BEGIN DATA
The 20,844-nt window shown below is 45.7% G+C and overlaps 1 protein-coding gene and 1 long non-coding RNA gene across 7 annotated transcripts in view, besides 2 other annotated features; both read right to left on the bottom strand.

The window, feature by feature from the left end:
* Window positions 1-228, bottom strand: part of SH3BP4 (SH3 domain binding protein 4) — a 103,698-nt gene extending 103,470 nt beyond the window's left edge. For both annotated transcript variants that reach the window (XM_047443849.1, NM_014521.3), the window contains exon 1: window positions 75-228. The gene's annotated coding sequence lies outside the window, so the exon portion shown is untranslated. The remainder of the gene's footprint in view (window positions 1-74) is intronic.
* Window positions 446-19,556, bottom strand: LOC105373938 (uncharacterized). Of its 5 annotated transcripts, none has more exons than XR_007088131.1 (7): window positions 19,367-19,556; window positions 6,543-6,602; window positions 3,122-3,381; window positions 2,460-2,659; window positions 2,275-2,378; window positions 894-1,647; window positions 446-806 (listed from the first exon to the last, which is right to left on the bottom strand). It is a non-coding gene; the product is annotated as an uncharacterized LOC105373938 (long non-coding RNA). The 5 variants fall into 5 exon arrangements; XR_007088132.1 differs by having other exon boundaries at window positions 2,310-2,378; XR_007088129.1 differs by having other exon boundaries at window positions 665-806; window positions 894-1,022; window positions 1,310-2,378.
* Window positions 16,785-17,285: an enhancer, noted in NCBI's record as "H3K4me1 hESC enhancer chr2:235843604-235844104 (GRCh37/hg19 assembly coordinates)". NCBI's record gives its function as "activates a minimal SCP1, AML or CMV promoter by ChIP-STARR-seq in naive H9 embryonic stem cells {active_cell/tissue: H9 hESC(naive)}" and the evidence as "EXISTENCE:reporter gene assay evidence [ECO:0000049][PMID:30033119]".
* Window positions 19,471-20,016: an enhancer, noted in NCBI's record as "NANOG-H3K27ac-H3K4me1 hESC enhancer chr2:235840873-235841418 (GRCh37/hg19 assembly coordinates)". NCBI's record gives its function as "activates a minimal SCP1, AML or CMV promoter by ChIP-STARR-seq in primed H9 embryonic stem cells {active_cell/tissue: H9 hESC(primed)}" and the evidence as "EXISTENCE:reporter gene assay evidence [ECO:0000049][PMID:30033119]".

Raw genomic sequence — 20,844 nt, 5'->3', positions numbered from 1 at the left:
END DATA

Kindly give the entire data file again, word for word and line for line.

The 20,844-nt window shown below is 45.7% G+C and overlaps 1 protein-coding gene and 1 long non-coding RNA gene across 7 annotated transcripts in view, besides 2 other annotated features; both read right to left on the bottom strand.

The window, feature by feature from the left end:
* Window positions 1-228, bottom strand: part of SH3BP4 (SH3 domain binding protein 4) — a 103,698-nt gene extending 103,470 nt beyond the window's left edge. For both annotated transcript variants that reach the window (XM_047443849.1, NM_014521.3), the window contains exon 1: window positions 75-228. The gene's annotated coding sequence lies outside the window, so the exon portion shown is untranslated. The remainder of the gene's footprint in view (window positions 1-74) is intronic.
* Window positions 446-19,556, bottom strand: LOC105373938 (uncharacterized). Of its 5 annotated transcripts, none has more exons than XR_007088131.1 (7): window positions 19,367-19,556; window positions 6,543-6,602; window positions 3,122-3,381; window positions 2,460-2,659; window positions 2,275-2,378; window positions 894-1,647; window positions 446-806 (listed from the first exon to the last, which is right to left on the bottom strand). It is a non-coding gene; the product is annotated as an uncharacterized LOC105373938 (long non-coding RNA). The 5 variants fall into 5 exon arrangements; XR_007088132.1 differs by having other exon boundaries at window positions 2,310-2,378; XR_007088129.1 differs by having other exon boundaries at window positions 665-806; window positions 894-1,022; window positions 1,310-2,378.
* Window positions 16,785-17,285: an enhancer, noted in NCBI's record as "H3K4me1 hESC enhancer chr2:235843604-235844104 (GRCh37/hg19 assembly coordinates)". NCBI's record gives its function as "activates a minimal SCP1, AML or CMV promoter by ChIP-STARR-seq in naive H9 embryonic stem cells {active_cell/tissue: H9 hESC(naive)}" and the evidence as "EXISTENCE:reporter gene assay evidence [ECO:0000049][PMID:30033119]".
* Window positions 19,471-20,016: an enhancer, noted in NCBI's record as "NANOG-H3K27ac-H3K4me1 hESC enhancer chr2:235840873-235841418 (GRCh37/hg19 assembly coordinates)". NCBI's record gives its function as "activates a minimal SCP1, AML or CMV promoter by ChIP-STARR-seq in primed H9 embryonic stem cells {active_cell/tissue: H9 hESC(primed)}" and the evidence as "EXISTENCE:reporter gene assay evidence [ECO:0000049][PMID:30033119]".

Raw genomic sequence — 20,844 nt, 5'->3', positions numbered from 1 at the left: